The brain can be divided into three parts viz.

1. Cerebrum, which occupies the larger portion ofthe skull. It is divided into two - left and right - hemispheres. The part joining the two hemispheres is known as corpus callosum.

2. Cerebellum is located in the posterior region ofthe skull and is divided into two - left and right - parts. Its primary function is to maintain the equilibrium of the body.

3. The brain stem, which joins the two sides of the brain, consists of mid-brain, pons and medullaoblongata, which truncate into the spinal cord.

 

The cerebrum can be subdivided into four parts as per their functions:

1.     Frontal (The anterior part)

2.     Parietal (The lateral upper portion)

3.     Temporal (The lateral lower portion)

4.     Occipital lobes (The posterior part)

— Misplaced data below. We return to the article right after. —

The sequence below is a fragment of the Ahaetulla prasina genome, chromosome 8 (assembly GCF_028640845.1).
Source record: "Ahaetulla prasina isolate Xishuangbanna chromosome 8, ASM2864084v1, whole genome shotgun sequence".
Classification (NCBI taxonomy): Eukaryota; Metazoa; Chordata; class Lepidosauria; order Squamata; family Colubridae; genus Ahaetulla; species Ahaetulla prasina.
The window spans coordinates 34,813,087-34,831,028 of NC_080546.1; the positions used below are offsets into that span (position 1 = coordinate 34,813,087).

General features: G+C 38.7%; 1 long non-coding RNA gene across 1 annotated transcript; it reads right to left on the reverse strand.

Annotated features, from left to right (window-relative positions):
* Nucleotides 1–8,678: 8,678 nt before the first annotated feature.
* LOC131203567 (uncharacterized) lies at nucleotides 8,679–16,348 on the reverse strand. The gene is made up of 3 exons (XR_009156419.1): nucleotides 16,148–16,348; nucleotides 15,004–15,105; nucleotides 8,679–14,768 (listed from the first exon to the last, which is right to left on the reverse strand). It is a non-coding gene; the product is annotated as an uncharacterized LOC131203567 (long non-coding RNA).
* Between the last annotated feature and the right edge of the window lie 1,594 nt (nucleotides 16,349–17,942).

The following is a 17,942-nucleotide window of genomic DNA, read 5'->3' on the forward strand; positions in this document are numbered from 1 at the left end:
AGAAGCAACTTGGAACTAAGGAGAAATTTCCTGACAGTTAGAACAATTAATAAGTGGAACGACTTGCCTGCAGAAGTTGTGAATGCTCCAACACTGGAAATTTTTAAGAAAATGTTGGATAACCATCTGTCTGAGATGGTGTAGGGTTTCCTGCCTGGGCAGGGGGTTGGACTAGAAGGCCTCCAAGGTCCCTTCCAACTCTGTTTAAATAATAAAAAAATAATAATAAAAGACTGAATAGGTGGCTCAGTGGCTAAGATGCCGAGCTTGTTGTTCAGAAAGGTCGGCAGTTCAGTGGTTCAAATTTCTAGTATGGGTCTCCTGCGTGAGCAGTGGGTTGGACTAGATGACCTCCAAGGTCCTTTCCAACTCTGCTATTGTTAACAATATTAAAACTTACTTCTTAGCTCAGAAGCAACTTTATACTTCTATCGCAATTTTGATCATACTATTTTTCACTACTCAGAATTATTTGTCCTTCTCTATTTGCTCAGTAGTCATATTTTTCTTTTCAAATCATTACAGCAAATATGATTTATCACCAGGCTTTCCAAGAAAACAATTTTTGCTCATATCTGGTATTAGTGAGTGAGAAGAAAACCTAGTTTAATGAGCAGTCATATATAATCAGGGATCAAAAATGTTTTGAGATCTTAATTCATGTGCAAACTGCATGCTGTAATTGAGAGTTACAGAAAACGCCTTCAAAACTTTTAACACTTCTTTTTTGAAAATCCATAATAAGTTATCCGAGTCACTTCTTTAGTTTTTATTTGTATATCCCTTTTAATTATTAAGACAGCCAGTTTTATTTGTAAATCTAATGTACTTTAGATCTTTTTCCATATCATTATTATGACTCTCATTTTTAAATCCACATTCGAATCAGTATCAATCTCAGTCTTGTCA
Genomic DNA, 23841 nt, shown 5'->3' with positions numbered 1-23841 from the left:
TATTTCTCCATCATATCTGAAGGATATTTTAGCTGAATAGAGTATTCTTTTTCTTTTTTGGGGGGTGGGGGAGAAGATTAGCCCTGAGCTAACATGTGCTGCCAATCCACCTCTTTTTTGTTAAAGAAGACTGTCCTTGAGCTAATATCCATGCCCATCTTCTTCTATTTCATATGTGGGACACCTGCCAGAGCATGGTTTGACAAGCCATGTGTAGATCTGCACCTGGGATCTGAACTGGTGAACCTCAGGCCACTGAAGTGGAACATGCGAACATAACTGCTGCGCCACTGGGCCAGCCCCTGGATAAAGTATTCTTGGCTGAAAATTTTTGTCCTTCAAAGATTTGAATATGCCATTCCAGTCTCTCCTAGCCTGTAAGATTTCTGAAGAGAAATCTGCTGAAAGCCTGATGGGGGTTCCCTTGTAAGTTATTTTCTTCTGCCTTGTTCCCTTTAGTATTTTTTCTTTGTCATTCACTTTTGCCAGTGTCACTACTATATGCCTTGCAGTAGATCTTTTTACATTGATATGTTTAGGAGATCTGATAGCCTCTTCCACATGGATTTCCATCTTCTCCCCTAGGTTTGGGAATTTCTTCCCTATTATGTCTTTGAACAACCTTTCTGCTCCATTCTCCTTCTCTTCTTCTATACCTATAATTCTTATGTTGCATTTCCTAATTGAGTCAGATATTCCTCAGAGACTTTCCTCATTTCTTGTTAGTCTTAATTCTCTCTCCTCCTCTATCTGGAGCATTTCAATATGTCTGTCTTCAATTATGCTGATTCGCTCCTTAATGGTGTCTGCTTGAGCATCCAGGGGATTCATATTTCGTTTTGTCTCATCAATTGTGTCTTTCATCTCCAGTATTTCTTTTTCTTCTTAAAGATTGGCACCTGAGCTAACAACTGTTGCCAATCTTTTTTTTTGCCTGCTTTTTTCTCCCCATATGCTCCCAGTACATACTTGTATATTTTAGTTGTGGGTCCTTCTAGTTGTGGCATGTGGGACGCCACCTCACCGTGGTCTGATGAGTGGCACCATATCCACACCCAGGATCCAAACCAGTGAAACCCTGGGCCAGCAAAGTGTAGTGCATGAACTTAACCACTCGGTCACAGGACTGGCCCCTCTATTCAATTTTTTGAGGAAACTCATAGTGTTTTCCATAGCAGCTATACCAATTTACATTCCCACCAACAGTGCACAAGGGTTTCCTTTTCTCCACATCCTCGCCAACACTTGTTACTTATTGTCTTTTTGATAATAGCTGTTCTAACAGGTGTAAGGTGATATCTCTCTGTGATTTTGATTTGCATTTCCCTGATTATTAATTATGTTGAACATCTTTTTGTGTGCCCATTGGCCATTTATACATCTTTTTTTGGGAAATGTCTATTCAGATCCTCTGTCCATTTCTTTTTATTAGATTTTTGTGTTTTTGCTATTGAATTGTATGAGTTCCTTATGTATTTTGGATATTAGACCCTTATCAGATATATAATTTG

The right side of the brain is responsible for the motor and sensory functioning of the left side of the body and the opposite is true for the left-brain. The left-brain is also responsible for the linguistic expressive ability. The frontal lobe is basically responsible for the movements of the limbs, the personality and the behavior of an individual. The parietal lobe analyzes emotions and is also associated with mathematical powers. The temporal lobe and the limbic system are associated with memory as well as basic instincts, and according to some it can be the seat of special powers like the sixth sense, etc. The centre for hearing is also located here. Occipital lobe is analytic centre in the brain for vision. The left side of the brain of a right handed person (who uses his right hand for writing, eating, throwing etc.) is dominant and contains the centre for language, mathematical and logicalabilities and therefore, can be considered the technical brain of the person. The right brain is associated with sensitivity, creativity and imagination etc. It is worth understanding that brilliant people use the right side of the brain more efficiently.